Business Case Info Project Portflio Decision Makers

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Business Case Info Project Portflio Decision Makers

  1. 1. Expert Reference Series ofWhite Papers 1-800-COURSES www.globalknowledge.com The Business Case: Information for Project Portfolio Decision Makers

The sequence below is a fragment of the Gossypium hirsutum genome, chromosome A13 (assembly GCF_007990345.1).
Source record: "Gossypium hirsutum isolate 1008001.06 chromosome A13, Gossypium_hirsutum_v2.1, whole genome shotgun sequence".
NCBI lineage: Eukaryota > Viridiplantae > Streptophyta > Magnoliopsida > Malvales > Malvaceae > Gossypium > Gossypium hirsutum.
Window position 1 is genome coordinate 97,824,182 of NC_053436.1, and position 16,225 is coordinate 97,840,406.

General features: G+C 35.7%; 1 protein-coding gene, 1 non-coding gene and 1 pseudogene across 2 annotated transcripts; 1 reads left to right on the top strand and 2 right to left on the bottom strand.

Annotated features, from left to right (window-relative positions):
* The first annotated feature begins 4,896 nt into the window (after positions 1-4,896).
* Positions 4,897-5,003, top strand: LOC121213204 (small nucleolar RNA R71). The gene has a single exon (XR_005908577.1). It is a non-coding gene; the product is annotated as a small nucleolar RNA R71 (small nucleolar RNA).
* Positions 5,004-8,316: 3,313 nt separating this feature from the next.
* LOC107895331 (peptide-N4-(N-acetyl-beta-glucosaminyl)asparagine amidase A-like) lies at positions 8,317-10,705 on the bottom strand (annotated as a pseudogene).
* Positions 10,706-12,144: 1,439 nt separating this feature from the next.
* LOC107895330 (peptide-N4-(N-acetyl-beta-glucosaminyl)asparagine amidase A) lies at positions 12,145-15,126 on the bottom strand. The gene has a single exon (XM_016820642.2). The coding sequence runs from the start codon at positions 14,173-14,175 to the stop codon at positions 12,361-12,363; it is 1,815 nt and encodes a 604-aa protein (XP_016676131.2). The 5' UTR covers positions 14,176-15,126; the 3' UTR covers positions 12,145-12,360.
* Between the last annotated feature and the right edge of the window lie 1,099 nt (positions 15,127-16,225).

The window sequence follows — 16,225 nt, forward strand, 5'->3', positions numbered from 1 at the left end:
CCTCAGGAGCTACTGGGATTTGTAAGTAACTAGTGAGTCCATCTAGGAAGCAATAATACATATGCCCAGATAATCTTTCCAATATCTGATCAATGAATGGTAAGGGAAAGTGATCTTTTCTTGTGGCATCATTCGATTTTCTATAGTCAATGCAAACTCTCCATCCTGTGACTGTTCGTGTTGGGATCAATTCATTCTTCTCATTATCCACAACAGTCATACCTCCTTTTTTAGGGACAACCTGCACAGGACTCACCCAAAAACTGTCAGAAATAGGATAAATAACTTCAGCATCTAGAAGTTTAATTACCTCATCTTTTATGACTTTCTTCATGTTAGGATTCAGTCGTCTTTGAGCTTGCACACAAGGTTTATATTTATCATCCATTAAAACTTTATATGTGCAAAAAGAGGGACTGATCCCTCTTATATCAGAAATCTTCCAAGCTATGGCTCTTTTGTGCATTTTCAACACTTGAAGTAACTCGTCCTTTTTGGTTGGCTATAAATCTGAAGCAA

2. 2. Copyright ©2010 Global Knowledge Training LLC. All rights reserved. 2 The Business Case: Information for Project Portfolio Decision Makers James Swanson, Global Knowledge Instructor, PMP® Introduction Increasing numbers of enterprises, whether commercial, non-profit, or from the public sector, are incorporating project portfolio management in their strategic and tactical planning.Although the presence of the word “proj- ect” implies this is a project management topic, the portfolio is really about business decisions to meet business needs.The portfolio is analogous to a personal financial portfolio, which is intended to meet personal financial needs consistent with the resources and preferences of those individuals.And just as individuals use financial reports and analyses to consider various investment options, the enterprise uses an analysis called the Business Case to evaluate various project proposals for inclusion in the project portfolio.This paper discusses the typical contents of a business case and how that information is used by the portfolio decision makers. Project Portfolio Management A project portfolio is a collection of investments in the form of projects or programs that an enterprise has select- ed to meet their business needs.An individual project is a tactical endeavor that creates a change in the environ- ment (the project product) within a defined time period.The project manager manages that endeavor so that the major constraints of costs, time, and scope stay within planned boundaries; this is the project life cycle. However, portfolio management includes the larger picture: the product life cycle. In order to truly measure the value of the project as an investment the post-project, operational costs and project product benefits must be factored into the equation. Project portfolio management also includes the processes to evaluate and select potential projects for the portfolio.The following diagram shows the relationship between the project and product life cycles.